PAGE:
“I cry a lot. I cry of happiness. I cry of anger. I cry of whatever. It’s an expression that I have, and through time I worried about it because society tell you that’s weakness, [but] what I realized is people think that it’s so easy to criticize someone that is getting exposed,” he said. “I believe you need to have balls to expose yourself. I wasn’t giving myself credit. … When you show yourself, it’s more brave than just holding back.”
A significant part of his regimen revolved around a commitment to dig deep and rebuild his athletic, nutritional and mental foundation. Get stronger in all ways, because past achievements, goals and trophies weren’t going to benefit the Galaxy. Hernández said on a recent episode of Alexi Lalas’s State of the Union podcast that he now employs a fitness coach, a nutritionist who plans all his meals, a martial arts coach and an “emotional coach.” He does extra fitness sessions and even sleeps sometimes in a hyperbaric chamber.
But another key part was embracing that exposure and vulnerability. Almost any question, almost every topic, in a conversation with Hernández veers into an examination of the universal nature of humanity. Fame and wealth are a veneer or shield, he argued, that don’t erase or perfect the person underneath.
“There’s nothing that is going to separate myself from struggles that all humans have,” he told Sports Illustrated. “Self-growth, emotional growth, it’s not a place to arrive. It’s a constant process that is never going to end until you die.”
That common bond he feels with others, the people in the stands and on the streets who struggle and strive in their own lives, is uniquely empowering. Hernández wants to bare his soul, show off his scars and reveal his flaws—all while reveling in the strength he derives from the courage required to do so. Vulnerability is fuel. He’s turned rock bottom into a launch pad.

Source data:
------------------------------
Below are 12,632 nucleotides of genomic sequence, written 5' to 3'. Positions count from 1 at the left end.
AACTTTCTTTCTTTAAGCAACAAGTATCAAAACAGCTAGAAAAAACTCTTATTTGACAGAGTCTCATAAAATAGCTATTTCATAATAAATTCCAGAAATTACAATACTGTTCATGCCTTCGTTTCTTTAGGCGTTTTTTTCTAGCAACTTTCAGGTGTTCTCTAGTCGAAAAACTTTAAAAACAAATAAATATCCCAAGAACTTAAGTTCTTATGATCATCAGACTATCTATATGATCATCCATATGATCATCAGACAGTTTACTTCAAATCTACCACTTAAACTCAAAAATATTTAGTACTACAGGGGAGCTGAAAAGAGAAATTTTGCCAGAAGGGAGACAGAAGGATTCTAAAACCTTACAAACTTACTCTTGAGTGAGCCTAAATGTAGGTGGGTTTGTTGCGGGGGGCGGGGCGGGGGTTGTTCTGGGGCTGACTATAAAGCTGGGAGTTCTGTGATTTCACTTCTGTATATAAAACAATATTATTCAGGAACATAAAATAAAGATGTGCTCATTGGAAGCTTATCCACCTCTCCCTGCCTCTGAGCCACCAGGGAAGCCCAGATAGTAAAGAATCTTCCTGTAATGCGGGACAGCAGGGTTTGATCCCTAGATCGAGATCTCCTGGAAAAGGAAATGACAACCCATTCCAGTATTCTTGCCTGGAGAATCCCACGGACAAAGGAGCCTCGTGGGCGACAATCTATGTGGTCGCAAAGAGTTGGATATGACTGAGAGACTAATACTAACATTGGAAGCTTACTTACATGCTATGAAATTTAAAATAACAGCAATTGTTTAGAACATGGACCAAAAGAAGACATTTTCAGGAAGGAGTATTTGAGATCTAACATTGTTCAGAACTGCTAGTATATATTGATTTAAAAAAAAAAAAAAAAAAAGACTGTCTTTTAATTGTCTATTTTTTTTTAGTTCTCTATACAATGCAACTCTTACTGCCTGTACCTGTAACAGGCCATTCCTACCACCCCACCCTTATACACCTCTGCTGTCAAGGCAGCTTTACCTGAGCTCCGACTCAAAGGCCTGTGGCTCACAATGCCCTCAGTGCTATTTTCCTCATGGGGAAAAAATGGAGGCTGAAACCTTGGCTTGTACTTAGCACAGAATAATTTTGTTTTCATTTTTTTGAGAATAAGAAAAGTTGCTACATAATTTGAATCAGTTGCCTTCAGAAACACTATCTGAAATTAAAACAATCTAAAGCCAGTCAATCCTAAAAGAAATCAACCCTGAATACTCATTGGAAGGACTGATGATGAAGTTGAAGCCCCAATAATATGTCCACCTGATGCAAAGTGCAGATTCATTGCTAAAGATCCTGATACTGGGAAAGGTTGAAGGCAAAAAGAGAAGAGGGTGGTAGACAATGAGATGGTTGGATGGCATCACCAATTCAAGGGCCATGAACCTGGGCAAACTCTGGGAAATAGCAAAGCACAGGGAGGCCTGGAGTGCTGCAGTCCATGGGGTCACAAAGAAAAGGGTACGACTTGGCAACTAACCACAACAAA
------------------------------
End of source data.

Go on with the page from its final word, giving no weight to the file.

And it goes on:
“I felt in a very good way, exposing myself on my social media in that way that I want because sometimes people don’t see what athletes do behind the scenes,” he said. “Bad moments happen. But without those bad moments, Chicharito wouldn’t be here. Chicharito wouldn’t happen. … Of course we always want to be as great as possible, as good as possible, and maintain that every single day. But we are humans. That’s the beauty of it, that we are humans—that we are not perfect.”
He continued, “If I can help people just being myself, I just want to be, as much as I can, myself in this position, so people can dare to be themselves—no matter the job or the life that they are in.”
It’s tough to consider Hernández and hear him talk about his commitment to the Galaxy and desire to deliver his best and healthiest self to his team without thinking of a predecessor and long-time rival, Landon Donovan. They were the faces of their respective national teams for years, and now they have a club and a cause in common.
Donovan, of course, spoke eloquently toward the end of his career and beyond about the importance of mental well-being and about the relief and sense of empowerment that flows from authenticity. Their shared desire to convey that athletes are more than robots that never fail, or surrogates for the ambitions of others, bind them in a fascinating way, lending credence to Hernández’s contention that we’re all the same underneath the jersey—whether that jersey is white or green.
Hernández said he had the opportunity to speak with Donovan ahead of a preseason friendly between the Galaxy and San Diego Loyal in March.